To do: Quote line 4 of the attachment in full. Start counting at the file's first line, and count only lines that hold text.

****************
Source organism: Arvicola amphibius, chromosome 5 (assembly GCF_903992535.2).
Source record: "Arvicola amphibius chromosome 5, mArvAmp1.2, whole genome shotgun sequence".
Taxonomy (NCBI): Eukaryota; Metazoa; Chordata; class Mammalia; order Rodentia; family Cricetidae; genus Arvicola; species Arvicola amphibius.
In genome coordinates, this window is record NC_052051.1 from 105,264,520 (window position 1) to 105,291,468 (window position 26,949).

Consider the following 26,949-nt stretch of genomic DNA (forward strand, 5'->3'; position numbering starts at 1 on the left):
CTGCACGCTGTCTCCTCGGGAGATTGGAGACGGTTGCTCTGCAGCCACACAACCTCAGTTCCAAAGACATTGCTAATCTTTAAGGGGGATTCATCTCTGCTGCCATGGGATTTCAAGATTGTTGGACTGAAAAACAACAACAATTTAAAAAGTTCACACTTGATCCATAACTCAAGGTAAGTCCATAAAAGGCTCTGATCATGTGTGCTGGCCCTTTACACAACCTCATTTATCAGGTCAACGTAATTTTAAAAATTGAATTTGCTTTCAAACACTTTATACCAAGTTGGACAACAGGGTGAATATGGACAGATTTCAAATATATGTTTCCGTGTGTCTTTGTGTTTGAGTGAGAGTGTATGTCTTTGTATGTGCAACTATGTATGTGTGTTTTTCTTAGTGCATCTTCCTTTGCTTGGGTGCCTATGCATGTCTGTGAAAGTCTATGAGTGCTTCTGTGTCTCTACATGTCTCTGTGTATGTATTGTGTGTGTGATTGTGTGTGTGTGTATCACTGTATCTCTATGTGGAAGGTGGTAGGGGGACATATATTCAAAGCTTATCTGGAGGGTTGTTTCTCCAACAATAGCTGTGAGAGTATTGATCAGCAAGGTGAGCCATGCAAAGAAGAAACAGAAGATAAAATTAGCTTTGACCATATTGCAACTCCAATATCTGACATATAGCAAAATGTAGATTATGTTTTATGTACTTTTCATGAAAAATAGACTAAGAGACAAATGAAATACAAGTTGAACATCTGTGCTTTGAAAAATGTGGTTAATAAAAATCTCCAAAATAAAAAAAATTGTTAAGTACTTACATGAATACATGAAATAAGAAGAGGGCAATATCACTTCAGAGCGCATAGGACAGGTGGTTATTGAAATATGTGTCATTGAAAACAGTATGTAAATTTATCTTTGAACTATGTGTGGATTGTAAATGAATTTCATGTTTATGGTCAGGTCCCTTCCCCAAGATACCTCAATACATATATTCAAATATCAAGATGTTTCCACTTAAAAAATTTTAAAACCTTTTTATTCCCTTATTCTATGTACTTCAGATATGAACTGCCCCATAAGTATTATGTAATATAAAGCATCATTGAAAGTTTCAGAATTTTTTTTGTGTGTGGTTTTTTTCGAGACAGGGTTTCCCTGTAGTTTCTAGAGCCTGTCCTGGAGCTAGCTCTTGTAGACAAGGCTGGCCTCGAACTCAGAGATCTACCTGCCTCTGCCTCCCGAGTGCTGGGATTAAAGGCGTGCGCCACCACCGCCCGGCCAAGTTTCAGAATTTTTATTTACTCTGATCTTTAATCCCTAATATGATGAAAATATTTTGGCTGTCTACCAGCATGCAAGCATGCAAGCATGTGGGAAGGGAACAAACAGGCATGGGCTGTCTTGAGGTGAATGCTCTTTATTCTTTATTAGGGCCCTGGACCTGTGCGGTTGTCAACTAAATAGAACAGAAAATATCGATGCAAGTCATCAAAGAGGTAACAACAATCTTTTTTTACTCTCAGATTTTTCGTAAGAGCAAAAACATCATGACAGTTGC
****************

In genome coordinates, this window is record NC_052051.1 from 105,264,520 (window position 1) to 105,291,468 (window position 26,949).